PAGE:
The traction seems to be sufficient. The boots will slip some on packed slippery snow or on ice, but they’re quite stable.
To my surprise, the boots haven’t picked up too much dirt/coal and have maintained their light colour. There are no loose threads or other significant wear showing...actually, they look pretty new!
SummaryI have really enjoyed wearing the Tecnica Cyclone boots for the first half of this test. I can’t think of a single thing that I don’t like about them! I’m looking forward to the next 2 months!
Field ConditionsI have continued to wear the Cyclones constantly during the Long-Term testing phase. I have worn the boots for two snowshoeing trips between 5 and 10 km (3 to 6 mi) in length, as well as a 6 km (3.7 mi) hike on packed (and a little bit of unpacked) snow while wearing gaiters. I also wore the boots for search and rescue practice several times, including for a day of rope rescue practice, which involved hiking to the top of a bluff on mixed snow and loose soil and then rappelling from the bluff. I have continued to wear them to and from work and around town, including some short hikes on packed trails.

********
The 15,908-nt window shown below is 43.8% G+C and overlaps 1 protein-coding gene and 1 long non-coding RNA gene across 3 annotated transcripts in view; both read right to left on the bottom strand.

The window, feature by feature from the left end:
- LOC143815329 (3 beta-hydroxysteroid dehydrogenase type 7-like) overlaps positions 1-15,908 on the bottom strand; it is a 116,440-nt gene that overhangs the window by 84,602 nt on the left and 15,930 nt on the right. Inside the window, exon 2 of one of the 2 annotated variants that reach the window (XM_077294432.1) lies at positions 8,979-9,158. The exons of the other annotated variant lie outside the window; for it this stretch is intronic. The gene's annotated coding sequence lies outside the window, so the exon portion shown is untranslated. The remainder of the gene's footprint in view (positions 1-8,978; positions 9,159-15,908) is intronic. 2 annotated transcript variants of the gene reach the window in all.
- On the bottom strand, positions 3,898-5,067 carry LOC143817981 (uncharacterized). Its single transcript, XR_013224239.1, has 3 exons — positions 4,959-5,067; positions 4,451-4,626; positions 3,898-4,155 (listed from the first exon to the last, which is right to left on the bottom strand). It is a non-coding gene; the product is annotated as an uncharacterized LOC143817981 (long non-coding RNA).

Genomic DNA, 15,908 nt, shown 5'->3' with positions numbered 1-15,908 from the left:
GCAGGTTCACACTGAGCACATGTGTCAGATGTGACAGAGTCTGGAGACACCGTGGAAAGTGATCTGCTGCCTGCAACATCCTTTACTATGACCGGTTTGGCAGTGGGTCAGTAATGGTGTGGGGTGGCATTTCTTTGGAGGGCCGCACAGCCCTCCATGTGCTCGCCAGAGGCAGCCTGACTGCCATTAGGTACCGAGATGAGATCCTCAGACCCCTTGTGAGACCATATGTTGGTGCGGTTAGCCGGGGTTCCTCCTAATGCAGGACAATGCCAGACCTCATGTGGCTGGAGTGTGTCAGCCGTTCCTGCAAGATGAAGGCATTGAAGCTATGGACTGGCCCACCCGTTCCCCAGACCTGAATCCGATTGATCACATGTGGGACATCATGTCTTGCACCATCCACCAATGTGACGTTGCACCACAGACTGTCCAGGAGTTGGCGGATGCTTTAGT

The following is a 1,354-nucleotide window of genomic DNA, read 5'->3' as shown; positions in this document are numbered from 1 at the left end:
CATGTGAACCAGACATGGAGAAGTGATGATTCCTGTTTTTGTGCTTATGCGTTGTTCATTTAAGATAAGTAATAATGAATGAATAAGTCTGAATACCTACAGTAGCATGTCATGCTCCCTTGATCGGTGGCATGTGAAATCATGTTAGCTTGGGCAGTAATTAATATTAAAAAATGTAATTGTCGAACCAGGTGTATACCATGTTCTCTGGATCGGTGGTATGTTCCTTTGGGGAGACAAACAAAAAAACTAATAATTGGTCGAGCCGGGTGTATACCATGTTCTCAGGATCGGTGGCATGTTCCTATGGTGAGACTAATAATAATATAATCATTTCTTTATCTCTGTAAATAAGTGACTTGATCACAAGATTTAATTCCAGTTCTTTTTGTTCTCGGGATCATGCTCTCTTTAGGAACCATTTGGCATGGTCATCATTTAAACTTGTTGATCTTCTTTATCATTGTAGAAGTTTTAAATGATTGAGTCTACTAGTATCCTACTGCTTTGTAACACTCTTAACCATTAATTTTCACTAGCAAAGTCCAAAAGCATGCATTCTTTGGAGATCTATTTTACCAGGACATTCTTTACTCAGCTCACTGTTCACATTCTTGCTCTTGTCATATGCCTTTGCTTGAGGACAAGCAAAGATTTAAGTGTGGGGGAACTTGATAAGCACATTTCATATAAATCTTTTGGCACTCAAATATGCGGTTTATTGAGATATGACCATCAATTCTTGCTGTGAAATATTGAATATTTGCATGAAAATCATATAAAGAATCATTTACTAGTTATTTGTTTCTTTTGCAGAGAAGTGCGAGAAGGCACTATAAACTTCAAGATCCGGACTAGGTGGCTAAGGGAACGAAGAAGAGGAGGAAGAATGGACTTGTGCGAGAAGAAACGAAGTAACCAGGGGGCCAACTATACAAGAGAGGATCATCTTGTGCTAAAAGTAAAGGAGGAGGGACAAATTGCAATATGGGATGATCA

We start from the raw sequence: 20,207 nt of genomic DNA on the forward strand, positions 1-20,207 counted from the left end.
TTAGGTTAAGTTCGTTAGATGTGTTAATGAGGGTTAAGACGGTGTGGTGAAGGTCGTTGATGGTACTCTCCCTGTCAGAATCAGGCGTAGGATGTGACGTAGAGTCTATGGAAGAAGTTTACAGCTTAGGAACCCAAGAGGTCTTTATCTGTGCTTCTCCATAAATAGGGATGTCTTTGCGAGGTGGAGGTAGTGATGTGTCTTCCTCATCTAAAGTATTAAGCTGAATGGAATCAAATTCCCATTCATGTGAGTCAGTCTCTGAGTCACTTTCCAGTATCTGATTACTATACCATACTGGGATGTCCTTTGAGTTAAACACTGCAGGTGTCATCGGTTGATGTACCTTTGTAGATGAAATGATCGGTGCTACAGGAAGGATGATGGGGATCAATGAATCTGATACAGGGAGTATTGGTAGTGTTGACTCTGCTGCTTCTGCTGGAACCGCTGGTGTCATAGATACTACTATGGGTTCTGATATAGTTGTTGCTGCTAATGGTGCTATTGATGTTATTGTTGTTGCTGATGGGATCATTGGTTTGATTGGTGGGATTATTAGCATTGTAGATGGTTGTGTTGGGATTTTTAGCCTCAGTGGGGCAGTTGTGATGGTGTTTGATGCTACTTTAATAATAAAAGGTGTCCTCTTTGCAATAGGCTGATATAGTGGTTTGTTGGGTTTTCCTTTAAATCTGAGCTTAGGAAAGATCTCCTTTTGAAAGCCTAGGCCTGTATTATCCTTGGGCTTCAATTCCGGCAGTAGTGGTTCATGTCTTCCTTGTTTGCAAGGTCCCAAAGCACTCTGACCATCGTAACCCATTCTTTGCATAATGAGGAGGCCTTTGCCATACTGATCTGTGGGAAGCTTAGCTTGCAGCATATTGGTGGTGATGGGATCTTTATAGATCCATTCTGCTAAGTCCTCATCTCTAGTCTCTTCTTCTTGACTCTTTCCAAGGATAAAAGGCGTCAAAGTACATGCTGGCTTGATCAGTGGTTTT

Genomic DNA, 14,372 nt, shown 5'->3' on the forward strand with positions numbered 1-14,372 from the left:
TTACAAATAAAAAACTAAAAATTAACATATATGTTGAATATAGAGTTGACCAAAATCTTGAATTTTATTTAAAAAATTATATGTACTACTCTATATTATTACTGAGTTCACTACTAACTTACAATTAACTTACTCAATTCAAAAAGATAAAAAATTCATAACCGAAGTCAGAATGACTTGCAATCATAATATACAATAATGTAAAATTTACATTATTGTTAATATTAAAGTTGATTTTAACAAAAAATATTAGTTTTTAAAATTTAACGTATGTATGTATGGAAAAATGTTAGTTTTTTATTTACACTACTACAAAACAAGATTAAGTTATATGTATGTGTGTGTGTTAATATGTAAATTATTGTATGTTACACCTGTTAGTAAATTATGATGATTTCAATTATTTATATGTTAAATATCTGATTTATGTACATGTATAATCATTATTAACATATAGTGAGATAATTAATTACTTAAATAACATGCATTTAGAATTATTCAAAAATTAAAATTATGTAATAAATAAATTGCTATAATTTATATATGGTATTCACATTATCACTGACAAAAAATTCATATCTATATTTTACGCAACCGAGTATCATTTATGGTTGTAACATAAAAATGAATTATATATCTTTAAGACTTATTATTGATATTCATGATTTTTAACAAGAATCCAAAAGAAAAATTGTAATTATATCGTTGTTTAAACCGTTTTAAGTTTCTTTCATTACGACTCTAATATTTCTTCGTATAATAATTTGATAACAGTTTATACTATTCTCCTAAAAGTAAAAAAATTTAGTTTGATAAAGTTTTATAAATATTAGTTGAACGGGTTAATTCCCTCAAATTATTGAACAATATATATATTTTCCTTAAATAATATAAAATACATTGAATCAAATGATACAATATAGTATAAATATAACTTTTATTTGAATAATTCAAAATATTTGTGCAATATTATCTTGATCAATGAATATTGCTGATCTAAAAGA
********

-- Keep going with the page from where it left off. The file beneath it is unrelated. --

ObservationsThe Tecnica Cyclone boots are still very comfortable. I think they are the only pair of walking shoes or boots that I have ever owned that have never given me a single blister. No complaints about that!
Temperature regulation has also been a non-issue in these boots. They seem to allow perfect circulation so that my feet can regulate themselves as I work hard snowshoeing or hiking. They also breathe pretty well, at least in the cool temperatures that I’ve used them in so far. Although there is a slight odour if I remove the insoles and stick my nose right up to them, odour management doesn’t seem to be a problem.
The water resistance of the Cyclone boots has also continued to be perfect. As long as I can keep snow out of the top of the boots, my feet and socks stay perfectly dry. The toes have wetted out a few more times, but there has never been any water in the boots.